Spain transportation: Trains, metro and buses in Spain

Spain transportation: Trains, metro and buses in Spain

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If you are living or travelling in Spain, you will find high quality Spanish public transport. Here's a guide on metros, buses and trains in Spain.

The Spanish public transport system offers some of the best public transport services in Europe, ranging from modern metro systems to well-connected speed rails between major Spanish cities. Using Spain's public transport system can help reduce the cost of transport in Spain.

Metros in Spain

There are underground railway systems (metros) in Madrid, Barcelona, Bilbao and Valencia, where public transport tickets and passes permit travel on all modes of public transport including metro, bus and suburban train services. Metros offer the quickest way to get around these cities, although they’re crowded during rush hours. No smoking is permitted on metro trains or in stations, which are clean and fairly safe.

Crime is generally rare on Spanish metros, although you should watch out for pickpockets, especially on the Madrid system. Metro systems are also planned for Malaga and Seville.

Metro in Madrid
Madrid has the largest and oldest metro system in Spain with 13 lines (plus one branch) and 300 stations covering most of the city, operating from 6am until 1.30am and used by some three million people daily.

The fare is EUR 2.00 per journey for most lines (EUR 1.50 for select lines only) or EUR 18.30 for a 10-journey ticket across all of the stations in the Metro Network and Metro Ligero: ML1, ML2 and ML3, which may include bus travel (metrobús).

Monthly or annual season tickets are available for young people aged under 23 (abono joven), commuters (abono normal) and for pensioners over 65 (abono tercera edad). Season tickets offer exceptionally good savings for unlimited travel on public transport including the underground, city buses and local trains (cercanías). Pensioners who pay only EUR 10.90 a month for unlimited travel get a particularly good deal.

A free map (plano del metro) showing the lines in different colours is available from ticket offices. Tickets are sold at station ticket booths and from machines. You can also plan your best travel route online.

The metro is easy to use; simply note the end station of the line you want and follow the signs. When entering or leaving a train, car doors must be opened manually by pressing a button or pulling a lever. Apart from Sundays and late at night, trains run every five to eight minutes (more frequently during rush hour), although no timetable is published.

Comprehensive information regarding the metro is available by phone (902 444 403 from 7am to 11pm) or on the Internet at www.metromadrid.es.

Metro in Barcelona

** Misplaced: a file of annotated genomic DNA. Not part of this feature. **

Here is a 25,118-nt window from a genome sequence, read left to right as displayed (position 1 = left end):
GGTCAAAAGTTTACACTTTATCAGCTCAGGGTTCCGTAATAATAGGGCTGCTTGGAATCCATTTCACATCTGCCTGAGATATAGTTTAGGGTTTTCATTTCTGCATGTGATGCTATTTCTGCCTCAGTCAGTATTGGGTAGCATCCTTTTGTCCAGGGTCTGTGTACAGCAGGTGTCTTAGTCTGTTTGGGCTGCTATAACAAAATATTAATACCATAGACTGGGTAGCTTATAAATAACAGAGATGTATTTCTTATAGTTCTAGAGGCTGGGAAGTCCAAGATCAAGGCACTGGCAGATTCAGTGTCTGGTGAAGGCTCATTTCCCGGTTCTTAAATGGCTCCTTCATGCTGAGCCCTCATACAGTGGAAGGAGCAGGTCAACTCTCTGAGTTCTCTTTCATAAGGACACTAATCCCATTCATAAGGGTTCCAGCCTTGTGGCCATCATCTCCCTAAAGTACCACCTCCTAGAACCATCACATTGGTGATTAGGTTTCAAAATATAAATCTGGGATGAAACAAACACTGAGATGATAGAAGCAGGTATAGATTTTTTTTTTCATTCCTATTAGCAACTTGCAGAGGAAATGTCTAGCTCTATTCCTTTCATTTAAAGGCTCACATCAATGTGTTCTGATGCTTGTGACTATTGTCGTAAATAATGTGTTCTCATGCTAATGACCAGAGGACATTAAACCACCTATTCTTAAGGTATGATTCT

Barcelona’s metro is one of the world’s most modern and best designed systems. It has 11 lines: L1 to L11. Stations are indicated at street level by a large red ‘M’ within a diamond. Trains are frequent and run every three or four minutes at peak times. There’s piped music on platforms to keep you entertained while waiting for trains, most of which are air-conditioned.

A map (xarxa de metro in Catalan) is available from tourist offices and at ticket windows in stations (there’s also a metro map on the back of the free tourist office city map). Lines are marked in colours, and connections between lines (correspondencia) and between metro and train systems (enlace) are clearly indicated. You can also download a metro map online, or plan your best travel route in the Barcelona metro.

Stops are announced over an intercom and illuminated panels show where the train has come from, the station you’re approaching, and as the train departs after stopping, the next station (an excellent idea which could be adopted by all metro systems). Flashing red chevrons at the end of each carriage indicate the side of the train from which to exit. Announcements on trains (and in stations) are made in Spanish (Castilian) and not in Catalan.

You can find the most updated fees and tickets for Barcelona's public transport.

In general, a single journey costs EUR 2.15 and a T-10 (tarjeta multiviaje) pass costs EUR 9.95 for a single zone and is valid for 10 journeys on the metro and city buses, and can also be used on the blue tramway (Tibidabo), the Montjuic funicular railway and Catalan railways Generalitat (FFCC) city lines.

Numerous other passes are also available such as the T-mes valid for a month’s unlimited travel (EUR 52.75 for one zone), the T-70/30 valid for up to 70 journeys and transferable and the T-joven valid for 90 days’ unlimited travel for those under 25. One, two, three, four and five-day passes are also available, which can be particularly userful for short visits.